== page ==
At Yale University’s Library Recycling Is The Law April 26, 2010 – Tags: bookbinding, books, Libraries, Lillian Goldman Law Library, Medieval manuscripts, Rare Books, Recycling, Reused Rebound Recovered, Yale University
(Images Courtesy Of The Lillian Goldman Law Library Rare Book Collection, Yale University.)
The bindings of nearly 150 books in the Law Library’s Rare Book Collection show that recycling was second nature among European bookbinders as early as the 1300’s. These medieval artisans reused the materials they had on hand: discarded manuscripts. The strong, flexible, and prohibitively pricey parchment of these documents proved the perfect product for binding new books. What are now considered priceless volumes, dating from as early as 975 AD, were to these craftsmen nothing more than a serviceable source of scraps.
The 14th- and 15th-century works featured in Reused, Rebound, Recovered: Medieval Manuscript Fragments in Law Book Bindings, all incorporate visible pieces of older tomes in their construction. Some of these scraps are so tiny they can easily be overlooked, while others are big enough to cover the entire exterior of a large volume. Many of the fragments have remained hidden for centuries. Only when its cover has fallen into disrepair is the secret source material of one of the collection’s books revealed.
Once exposed, these fragments become a puzzle for scholars and librarians to solve. Discovering the origins of the scraps sheds a little more sunlight onto the Dark Ages. The subject matter, popularity, geographic distribution, changing styles in binding and printing, and evolving script and illustration of medieval manuscripts, are all illuminated by identifying the source texts of each remnant.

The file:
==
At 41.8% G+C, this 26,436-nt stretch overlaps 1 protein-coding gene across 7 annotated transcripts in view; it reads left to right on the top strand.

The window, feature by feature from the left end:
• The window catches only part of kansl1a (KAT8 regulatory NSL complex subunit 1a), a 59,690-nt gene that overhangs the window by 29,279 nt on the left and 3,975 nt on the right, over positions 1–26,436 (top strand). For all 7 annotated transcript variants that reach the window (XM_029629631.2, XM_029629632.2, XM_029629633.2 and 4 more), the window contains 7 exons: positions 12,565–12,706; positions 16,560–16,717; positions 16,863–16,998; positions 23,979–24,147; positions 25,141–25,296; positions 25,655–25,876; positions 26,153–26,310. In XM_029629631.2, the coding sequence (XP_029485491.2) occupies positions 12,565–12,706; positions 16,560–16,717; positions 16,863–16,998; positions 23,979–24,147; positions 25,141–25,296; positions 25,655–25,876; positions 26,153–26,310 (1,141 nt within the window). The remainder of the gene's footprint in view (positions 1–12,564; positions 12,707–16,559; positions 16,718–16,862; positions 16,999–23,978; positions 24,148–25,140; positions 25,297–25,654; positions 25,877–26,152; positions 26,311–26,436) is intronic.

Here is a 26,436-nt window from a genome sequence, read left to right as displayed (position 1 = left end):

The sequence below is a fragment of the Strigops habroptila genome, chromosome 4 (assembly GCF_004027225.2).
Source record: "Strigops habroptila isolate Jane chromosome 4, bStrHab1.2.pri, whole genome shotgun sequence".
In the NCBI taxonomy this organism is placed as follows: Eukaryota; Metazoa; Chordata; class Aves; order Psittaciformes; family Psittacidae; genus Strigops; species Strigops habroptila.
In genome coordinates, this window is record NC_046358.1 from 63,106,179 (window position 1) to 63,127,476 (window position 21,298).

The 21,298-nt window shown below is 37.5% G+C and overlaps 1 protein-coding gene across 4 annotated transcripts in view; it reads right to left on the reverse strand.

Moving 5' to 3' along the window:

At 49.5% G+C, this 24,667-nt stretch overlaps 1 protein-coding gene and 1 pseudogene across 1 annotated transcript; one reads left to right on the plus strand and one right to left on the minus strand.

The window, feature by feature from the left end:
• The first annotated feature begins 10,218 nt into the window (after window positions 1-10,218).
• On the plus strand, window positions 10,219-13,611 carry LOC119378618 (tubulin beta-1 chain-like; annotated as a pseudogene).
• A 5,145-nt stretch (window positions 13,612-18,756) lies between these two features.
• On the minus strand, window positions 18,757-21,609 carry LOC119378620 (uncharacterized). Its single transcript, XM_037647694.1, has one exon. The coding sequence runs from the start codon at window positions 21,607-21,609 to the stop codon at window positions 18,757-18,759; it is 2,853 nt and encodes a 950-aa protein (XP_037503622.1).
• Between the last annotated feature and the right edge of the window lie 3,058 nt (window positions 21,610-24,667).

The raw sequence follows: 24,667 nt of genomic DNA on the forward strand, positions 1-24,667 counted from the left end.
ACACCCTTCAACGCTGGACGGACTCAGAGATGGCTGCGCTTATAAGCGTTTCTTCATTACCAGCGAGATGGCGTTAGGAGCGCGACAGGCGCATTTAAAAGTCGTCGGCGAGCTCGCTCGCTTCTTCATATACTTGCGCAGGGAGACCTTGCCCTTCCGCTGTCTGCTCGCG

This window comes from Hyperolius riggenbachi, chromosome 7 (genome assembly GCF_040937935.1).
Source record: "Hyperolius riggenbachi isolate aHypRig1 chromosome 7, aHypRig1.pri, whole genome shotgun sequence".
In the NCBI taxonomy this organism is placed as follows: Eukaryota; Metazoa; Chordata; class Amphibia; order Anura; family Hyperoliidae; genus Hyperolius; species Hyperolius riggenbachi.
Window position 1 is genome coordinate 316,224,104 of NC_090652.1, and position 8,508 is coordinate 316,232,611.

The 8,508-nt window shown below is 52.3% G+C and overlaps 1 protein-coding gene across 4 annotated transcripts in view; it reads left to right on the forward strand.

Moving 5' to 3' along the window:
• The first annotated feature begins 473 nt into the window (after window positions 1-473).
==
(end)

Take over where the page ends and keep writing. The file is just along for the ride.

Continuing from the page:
Most of the manuscript pieces in the Yale Law Library’s collection have been identified and tentatively dated. The materials chosen for the exhibit bring to light the diversity of texts that have been hidden in the covers of just a small sampling of the collection’s rare books. Examination of the bindings has revealed verses from, and commentaries on, the Bible; liturgical materials, including some with musical notation; passages from sermons; a section of Cicero‘s philosophical text, Dream of Scipio; and, as befits their current home, several slices of legal texts. Most of the fragments are in Latin, but two are from Hebrew texts, two more are in French, and one appears to be in some form of German.
The sources of some of some of the parchment pieces in the exhibit remain mysterious. On March 19, 2010, over 40 members of the Medieval Academy of America were invited to investigate the display, in hopes of identifying the parent-texts of those fragments which remain orphans. Images of the bindings were also made available for viewing online. This clever strategy has paid off, with the resulting clues from scholars being posted on the Rare Book Collection’s blog. Anyone able to make more of these manuscripts illuminated rather than shadowy is invited to contact the exhibit’s co-curators, Benjamin Yousey-Hindes and Mike Widener.